'Atlas Shrugged': With America on the brink, should you 'go Galt' and strike?
In the face of onslaught, the heroes of Ayn Rand's 'Atlas Shrugged' (now in theaters) decided to stop working, retreat to a valley, and try to rebuild only when the country had collapsed. What we really need to reject, Rand advised, are the flawed moral ideals that cause our economic troubles.
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Now, if you’ve only seen the movie, the fact that "Atlas Shrugged" is not a political novel might surprise you. But the book’s point is that our plight is caused not by corrupt politicians (who are only a symptom) or some alleged flaw in human nature. It’s caused by the philosophic ideas and moral ideals most of us embrace.Skip to next paragraph
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“You have cried that man’s sins are destroying the world and you have cursed human nature for its unwillingness to practice the virtues you demanded,” novel hero John Galt declares to a country in crisis. “Since virtue, to you, consists of sacrifice, you have demanded more sacrifices at every successive disaster.”
He elaborates: “You have sacrificed justice to mercy.” (For example, calls to make homeownership “accessible” to those who could not afford it and then bailouts and foreclosure freezes to spare them when they couldn’t pay.)
“You have sacrificed reason to faith.” (For example, attempts to prevent stem cell research on Biblical grounds or blind faith that Mr. Obama’s deliberately empty rhetoric about hope and change will magically produce prosperity.)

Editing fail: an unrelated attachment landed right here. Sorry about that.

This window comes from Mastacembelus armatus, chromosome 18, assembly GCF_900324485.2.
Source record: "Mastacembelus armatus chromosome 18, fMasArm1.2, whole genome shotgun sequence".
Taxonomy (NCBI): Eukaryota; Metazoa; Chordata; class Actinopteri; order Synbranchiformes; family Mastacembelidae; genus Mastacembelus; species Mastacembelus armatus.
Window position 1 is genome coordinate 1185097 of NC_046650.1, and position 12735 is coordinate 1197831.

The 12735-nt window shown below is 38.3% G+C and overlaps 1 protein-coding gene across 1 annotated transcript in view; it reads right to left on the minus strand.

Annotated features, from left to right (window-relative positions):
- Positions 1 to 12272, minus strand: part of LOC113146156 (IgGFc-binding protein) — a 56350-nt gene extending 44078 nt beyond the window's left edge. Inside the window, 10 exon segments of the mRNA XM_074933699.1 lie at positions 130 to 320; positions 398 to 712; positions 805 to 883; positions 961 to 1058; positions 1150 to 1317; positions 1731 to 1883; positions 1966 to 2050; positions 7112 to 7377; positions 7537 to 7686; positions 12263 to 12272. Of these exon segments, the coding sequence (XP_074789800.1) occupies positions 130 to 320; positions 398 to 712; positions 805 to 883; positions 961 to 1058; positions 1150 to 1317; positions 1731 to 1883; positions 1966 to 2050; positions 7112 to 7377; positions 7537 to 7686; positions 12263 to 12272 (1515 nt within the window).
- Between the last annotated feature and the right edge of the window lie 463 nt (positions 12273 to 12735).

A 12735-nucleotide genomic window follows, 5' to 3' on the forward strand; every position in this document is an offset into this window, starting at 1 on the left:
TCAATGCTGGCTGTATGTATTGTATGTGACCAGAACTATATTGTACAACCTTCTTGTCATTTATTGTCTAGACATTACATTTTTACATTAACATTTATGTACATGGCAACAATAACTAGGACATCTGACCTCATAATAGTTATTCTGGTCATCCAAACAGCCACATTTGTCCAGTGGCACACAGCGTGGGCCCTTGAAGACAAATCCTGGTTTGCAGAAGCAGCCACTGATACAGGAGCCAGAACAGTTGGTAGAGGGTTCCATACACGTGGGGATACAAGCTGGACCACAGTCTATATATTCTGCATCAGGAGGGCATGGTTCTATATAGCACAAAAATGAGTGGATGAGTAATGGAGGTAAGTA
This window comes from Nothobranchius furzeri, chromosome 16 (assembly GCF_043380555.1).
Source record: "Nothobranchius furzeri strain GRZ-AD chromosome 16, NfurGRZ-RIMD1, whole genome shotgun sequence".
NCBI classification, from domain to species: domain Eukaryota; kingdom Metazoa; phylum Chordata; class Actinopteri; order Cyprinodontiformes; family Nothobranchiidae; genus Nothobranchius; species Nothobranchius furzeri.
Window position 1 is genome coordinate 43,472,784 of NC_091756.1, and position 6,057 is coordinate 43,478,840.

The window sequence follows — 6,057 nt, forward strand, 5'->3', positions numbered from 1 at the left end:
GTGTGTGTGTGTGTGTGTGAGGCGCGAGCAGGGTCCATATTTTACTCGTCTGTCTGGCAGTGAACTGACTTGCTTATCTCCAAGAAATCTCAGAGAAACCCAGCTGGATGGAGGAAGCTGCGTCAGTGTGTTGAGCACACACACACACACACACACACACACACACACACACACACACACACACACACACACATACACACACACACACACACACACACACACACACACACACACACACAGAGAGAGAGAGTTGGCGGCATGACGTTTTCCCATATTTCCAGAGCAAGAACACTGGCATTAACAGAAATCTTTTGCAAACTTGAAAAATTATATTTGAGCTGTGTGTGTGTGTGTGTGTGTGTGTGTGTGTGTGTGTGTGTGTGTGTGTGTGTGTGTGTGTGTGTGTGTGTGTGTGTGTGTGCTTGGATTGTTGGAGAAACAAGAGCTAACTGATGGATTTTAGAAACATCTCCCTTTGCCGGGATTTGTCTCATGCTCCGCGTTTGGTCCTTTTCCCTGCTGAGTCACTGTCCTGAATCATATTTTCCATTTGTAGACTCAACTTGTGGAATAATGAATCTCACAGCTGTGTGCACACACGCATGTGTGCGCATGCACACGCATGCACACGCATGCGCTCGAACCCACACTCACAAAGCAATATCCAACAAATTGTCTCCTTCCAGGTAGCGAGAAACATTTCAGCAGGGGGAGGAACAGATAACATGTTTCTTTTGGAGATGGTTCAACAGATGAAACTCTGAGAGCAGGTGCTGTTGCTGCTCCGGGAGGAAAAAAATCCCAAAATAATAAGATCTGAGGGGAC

“You have sacrificed wealth to need.” (For example, Bush’s prescription drug benefit and Obamacare, both enacted because people needed “free” health care.)
“You have sacrificed self-esteem to self-denial.” (For example, attacks on Bill Gates for making a fortune; applause when he gives that fortune away.)
“You have sacrificed happiness to duty.” (For example, every president’s Kennedyesque exhortations to “Ask not what your country can do for you – ask what you can do for your country.”)
The result? “Why ... do you shrink in horror from the sight of the world around you? That world is not the product of your sins, it is the product and the image of your virtues. It is your moral ideal brought into reality....”
Must question our ideals
This is what "Atlas Shrugged" is asking us to question: our ideals. Rethink our convictions and philosophy of life from the ground up. Without doing so, it argues, we won’t escape further crises.
Strike, the book urges us, but intellectually, since to strike means to reject the fundamental terms of your opponents and assert your own.
This kind of thinking is difficult, Rand held, but necessary to enter the Atlantis depicted toward the end of "Atlas Shrugged" – “at least psychologically,” she wrote, “which is a precondition of the possibility ever to enter it existentially.”